CORAL GABLES, Fla. – Gov. Ron DeSantis on Friday signed a bill into law that will allow college student-athletes to be financially compensated for their name, image or likeness.
DeSantis signed the collegiate athletics bill at Hecht Athletic Center at the University of Miami, alongside former and current college athletes.
The bill allows athletes to earn money through social media and other platforms as well as other opportunities, like paid endorsement deals.
“If EA Sports wants to do NCAA football, and they’re going to have some of these guys who, you know, are great players and they’re going to use their name image and likeness ... then there can be some compensation for that,” DeSantis said.
The governor said the monetization of an athlete’s likeness would face rules and regulations.
“It’s not necessarily going to be the Wild West. There’s definitely going to be rules and regulations, and that will all be done by the Board of Governors and the other entities involved here," DeSantis said.
The Florida law becomes effective in July 2021, according to DeSantis. By then, both the NCAA and Congress could have rules or legislation in place to lift restrictions on college athletes being paid for the use of their names, images and likenesses.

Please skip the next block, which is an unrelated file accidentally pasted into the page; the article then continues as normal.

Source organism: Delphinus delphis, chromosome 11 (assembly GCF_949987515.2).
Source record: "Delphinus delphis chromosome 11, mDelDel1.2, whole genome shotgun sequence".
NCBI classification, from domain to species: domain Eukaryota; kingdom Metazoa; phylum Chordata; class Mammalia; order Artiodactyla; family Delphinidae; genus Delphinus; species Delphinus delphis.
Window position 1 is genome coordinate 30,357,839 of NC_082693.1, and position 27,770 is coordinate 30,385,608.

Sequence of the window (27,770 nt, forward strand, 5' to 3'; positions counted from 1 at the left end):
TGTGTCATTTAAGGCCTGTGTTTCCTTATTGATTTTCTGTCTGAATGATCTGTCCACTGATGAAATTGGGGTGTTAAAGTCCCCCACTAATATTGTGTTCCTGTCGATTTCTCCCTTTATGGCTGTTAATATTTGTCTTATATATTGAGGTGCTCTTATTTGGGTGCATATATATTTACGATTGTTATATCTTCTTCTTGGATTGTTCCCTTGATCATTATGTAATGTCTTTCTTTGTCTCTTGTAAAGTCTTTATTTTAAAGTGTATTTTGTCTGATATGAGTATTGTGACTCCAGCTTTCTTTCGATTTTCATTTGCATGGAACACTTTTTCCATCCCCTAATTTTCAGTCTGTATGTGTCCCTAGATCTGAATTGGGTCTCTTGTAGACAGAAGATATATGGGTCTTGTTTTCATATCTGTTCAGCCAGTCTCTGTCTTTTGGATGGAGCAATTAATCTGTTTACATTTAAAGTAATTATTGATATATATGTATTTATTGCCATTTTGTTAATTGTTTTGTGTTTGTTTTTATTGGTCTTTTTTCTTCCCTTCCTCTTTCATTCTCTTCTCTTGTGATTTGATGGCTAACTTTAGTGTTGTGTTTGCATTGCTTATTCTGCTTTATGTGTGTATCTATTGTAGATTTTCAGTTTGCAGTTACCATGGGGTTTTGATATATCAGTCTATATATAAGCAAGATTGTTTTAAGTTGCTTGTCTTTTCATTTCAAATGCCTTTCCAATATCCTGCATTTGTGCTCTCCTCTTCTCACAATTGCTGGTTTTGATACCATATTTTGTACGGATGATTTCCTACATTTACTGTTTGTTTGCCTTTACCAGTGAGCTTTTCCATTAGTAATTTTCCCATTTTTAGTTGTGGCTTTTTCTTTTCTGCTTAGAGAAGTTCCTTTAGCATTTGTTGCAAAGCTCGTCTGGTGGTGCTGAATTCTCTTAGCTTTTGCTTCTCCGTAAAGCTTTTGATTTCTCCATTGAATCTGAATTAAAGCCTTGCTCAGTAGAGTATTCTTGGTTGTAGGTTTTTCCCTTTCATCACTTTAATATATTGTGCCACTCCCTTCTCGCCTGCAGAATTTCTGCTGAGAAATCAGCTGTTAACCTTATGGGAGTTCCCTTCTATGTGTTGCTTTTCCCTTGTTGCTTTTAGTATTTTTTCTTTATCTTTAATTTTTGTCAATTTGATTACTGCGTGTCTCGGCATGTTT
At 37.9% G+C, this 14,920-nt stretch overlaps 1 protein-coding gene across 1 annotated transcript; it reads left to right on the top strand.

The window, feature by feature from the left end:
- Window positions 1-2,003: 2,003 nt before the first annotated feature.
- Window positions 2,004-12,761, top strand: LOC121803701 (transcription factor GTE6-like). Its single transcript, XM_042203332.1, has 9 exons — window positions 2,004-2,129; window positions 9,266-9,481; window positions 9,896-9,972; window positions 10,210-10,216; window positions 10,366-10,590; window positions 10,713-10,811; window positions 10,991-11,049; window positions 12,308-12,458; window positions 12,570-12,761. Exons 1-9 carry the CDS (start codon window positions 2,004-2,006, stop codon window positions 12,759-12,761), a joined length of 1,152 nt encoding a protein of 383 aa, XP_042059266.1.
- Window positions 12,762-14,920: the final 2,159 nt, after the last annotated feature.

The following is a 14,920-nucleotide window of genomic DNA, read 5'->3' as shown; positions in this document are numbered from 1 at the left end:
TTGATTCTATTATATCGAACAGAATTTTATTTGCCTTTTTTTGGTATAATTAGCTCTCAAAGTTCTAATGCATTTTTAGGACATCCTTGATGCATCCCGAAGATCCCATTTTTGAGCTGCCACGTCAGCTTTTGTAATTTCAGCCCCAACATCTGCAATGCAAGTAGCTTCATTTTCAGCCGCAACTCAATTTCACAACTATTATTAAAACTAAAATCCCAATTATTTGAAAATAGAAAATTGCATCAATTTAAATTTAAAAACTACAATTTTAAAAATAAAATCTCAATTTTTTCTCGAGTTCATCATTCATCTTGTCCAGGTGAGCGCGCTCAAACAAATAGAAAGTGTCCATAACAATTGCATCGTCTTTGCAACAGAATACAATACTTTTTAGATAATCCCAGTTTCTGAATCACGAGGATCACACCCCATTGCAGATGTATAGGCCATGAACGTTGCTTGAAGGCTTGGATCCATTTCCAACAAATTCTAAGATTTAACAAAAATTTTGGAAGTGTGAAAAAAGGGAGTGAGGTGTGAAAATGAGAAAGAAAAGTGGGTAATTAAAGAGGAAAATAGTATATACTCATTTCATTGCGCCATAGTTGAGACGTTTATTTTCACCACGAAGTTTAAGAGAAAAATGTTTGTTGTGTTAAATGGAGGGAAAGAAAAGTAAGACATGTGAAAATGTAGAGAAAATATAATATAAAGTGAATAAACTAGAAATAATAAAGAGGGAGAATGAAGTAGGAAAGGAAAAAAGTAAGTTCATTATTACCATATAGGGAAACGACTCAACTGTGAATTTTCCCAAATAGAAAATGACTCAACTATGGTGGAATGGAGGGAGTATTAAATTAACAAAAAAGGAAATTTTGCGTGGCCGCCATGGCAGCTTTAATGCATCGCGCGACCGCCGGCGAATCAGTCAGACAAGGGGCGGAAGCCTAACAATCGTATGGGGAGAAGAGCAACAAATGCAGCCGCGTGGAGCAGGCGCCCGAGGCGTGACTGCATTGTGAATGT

Florida is the third state, joining California and Colorado, to pass an NIL law targeting current NCAA rules that restrict college athlete compensation.
Florida's law, however, increases the urgency for the NCAA to act because it goes into effect 18 months earlier than California's and Colorado's. More than 20 more states are working on similar legislation.
The NCAA’s board of governors signed off in April on recommendations to allow athletes access to a free market — with “guardrails” — while also emphasizing that it will need help from Congress to avoid a patchwork of state laws. The NCAA wants its own legislation ready for a vote in January.
Federal lawmakers have expressed concerns about the NCAA’s desire and ability to regulate NIL compensation. They have also said an antitrust exemption for the NCAA is unlikely, but they could move on national NIL legislation later this year.